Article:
Everyone needs a story, as the saying goes. The best kind of story provides us with meaning and purpose, and it reflects values and beliefs to which we subscribe. Ideally, it tells us right from wrong, explains our suffering, and guides us going forward. Such stories, which go back in history to ancient creation myths, are cornerstones of our humanity.
Many of us, in order to flourish, need to change our story. Some stories that people adopt (or are unconsciously burdened with) do their existence and intelligence a great disservice. “I am a worthless nobody and a loser” is a story that many people follow. Some people believe, as another common story, that they are the helpless victims of what is (or what they subjectively perceive to be) injustice and malice. Such stories develop out of our inner conflict, and invariably they produce self-defeat and self-sabotage.
Keep in mind that terrorists and criminals, along with greedy and self-aggrandizing people, operate according to stories that feel real and true to them. Sometimes the stories most fervently subscribed to are rationalizations for being cold-hearted and close-minded. We obviously don’t want to be acting out a story that incorporates a lack of belief or trust in oneself, is borrowed from others, or has been contaminated by unresolved emotional issues.
We can have more than one story at a time, a personal story, for instance, as well as a story that frames our worldview. It’s normal that our story would borrow heavily from parents and culture, even as we’re struggling to forge a unique, personal story.
History, science, politics, literature, and religion provide us with stories, as do the deeds and inspiration of friends, leaders, mentors, and teachers. A lot of influences bear down upon us as we construct a story that resonates with our time, place, and sense of self.
A good or true story, one that keeps faith with our potential, is obviously the best kind. How can we acquire or develop a story that we trust to be good and true? A personal story, if it’s to do justice to our humanity, usually needs to be aligned with inner truth. A test for the integrity and truth of one’s story is measured by how, as it unfolds, a person is liberated from inner conflict and negative emotions, thereby becoming more at peace with himself and others. What else could we trust to be true but a growing wisdom that is successfully lifting us out of misery and self-defeat?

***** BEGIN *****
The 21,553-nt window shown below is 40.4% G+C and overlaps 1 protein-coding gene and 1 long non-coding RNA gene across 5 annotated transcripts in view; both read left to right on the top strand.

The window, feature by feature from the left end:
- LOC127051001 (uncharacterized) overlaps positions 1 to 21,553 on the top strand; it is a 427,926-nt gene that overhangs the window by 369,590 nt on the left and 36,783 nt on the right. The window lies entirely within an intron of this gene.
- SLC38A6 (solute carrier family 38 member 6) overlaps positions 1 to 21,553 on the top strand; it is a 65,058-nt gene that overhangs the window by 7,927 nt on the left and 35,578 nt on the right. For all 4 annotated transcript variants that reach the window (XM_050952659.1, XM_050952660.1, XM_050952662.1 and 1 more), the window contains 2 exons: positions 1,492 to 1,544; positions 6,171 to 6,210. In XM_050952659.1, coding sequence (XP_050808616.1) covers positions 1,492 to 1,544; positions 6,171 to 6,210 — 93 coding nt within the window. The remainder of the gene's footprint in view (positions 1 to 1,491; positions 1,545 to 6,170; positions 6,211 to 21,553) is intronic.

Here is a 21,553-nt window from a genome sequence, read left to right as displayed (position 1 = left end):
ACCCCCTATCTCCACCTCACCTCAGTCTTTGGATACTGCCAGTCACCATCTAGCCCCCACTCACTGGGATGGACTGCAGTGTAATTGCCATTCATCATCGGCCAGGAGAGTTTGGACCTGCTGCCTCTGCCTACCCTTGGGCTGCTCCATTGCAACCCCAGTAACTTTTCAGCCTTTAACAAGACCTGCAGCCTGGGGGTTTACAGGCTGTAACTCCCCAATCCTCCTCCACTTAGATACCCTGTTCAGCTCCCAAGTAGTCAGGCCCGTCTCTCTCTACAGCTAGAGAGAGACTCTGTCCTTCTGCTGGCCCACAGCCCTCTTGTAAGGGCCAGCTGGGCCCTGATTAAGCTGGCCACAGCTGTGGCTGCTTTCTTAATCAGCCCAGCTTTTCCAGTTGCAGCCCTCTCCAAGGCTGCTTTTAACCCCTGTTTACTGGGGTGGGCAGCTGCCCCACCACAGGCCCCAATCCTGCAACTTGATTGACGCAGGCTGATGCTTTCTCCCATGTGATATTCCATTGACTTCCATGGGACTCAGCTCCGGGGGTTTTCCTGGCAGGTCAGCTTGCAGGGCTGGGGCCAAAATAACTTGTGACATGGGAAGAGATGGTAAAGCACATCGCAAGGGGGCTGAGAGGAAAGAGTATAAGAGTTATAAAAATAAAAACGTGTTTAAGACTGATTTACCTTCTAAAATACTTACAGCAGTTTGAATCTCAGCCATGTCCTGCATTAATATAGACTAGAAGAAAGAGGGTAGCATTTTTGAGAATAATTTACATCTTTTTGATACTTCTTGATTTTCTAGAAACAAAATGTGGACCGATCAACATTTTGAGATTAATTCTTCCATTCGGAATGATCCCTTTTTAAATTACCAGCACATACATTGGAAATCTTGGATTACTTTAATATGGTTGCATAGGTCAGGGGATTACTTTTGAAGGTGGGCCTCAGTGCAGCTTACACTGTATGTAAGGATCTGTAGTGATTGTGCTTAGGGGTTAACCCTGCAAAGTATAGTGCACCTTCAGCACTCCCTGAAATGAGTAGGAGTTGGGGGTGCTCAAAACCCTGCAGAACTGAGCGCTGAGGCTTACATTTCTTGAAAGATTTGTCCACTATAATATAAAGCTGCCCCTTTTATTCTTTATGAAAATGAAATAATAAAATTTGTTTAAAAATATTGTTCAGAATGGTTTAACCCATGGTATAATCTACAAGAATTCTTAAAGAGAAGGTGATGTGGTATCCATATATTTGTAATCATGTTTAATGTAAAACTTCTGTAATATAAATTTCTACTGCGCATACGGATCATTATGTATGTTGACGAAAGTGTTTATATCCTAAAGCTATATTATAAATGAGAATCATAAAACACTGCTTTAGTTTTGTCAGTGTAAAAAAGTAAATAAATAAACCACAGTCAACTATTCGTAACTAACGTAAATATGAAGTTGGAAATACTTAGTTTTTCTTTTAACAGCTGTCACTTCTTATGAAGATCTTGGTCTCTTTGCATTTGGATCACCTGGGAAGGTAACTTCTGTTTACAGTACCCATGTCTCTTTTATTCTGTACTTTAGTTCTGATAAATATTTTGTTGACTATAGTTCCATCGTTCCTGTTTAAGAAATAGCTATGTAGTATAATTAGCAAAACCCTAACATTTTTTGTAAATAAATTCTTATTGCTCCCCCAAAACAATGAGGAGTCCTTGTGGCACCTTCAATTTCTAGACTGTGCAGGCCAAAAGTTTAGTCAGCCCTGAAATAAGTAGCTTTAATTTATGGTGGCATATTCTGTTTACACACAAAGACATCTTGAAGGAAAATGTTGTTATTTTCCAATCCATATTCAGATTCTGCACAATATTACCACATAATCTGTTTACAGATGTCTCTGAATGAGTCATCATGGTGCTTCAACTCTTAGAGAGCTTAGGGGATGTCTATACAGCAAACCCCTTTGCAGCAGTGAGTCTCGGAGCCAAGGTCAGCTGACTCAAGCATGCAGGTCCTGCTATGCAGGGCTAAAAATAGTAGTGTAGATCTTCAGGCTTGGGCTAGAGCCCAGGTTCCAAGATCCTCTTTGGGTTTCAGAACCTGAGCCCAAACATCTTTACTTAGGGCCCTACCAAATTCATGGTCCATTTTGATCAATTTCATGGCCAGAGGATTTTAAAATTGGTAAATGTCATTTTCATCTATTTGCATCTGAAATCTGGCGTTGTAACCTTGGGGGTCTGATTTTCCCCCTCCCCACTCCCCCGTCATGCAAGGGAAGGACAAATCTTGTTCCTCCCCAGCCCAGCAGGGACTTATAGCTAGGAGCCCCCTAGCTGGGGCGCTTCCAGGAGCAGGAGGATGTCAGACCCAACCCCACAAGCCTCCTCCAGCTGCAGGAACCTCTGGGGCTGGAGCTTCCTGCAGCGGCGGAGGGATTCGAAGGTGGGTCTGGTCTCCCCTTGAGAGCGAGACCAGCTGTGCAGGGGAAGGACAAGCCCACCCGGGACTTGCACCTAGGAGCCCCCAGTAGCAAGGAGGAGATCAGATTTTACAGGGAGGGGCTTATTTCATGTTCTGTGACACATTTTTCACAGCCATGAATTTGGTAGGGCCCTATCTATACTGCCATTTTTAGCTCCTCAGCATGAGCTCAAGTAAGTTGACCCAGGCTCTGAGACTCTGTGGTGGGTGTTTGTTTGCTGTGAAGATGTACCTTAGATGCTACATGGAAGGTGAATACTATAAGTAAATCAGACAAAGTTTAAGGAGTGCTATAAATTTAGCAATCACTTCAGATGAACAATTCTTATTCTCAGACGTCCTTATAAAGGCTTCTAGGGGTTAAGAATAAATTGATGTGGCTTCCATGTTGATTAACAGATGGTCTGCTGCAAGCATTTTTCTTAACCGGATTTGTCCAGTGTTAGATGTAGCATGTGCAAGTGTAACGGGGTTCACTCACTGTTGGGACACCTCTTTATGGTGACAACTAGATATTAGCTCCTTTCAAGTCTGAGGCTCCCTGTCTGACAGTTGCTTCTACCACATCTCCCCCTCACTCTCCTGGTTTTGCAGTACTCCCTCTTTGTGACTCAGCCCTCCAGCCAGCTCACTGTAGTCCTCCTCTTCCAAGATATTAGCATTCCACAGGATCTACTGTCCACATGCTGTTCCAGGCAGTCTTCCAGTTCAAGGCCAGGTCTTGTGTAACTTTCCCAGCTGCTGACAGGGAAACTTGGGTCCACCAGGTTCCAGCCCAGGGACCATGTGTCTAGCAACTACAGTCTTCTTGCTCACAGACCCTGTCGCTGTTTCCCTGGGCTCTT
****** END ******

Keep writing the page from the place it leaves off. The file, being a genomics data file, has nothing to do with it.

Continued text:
Self-knowledge enables people to change their stories for the better. As an example of how this works, let’s look at a person who, deep within, resonates with feeling unworthy and unimportant. This individual, let’s call him Larry, is intelligent and holds a good job. Yet he’s anxious and distressed much of the time, and he’s aware of being highly sensitive to how he’s seen and regarded by others. Larry is thrilled to receive praise or even flattery, yet frequently he feels overlooked and unappreciated, which quickly brings up angry or critical feelings toward others. He is also chronically unhappy, plagued by a brooding sense of not living up to his potential.
Larry is living a false story. It doesn’t reflect the truth that, in his essence, he’s as worthy as any other person. It’s also a story his father lived, and it goes back generations.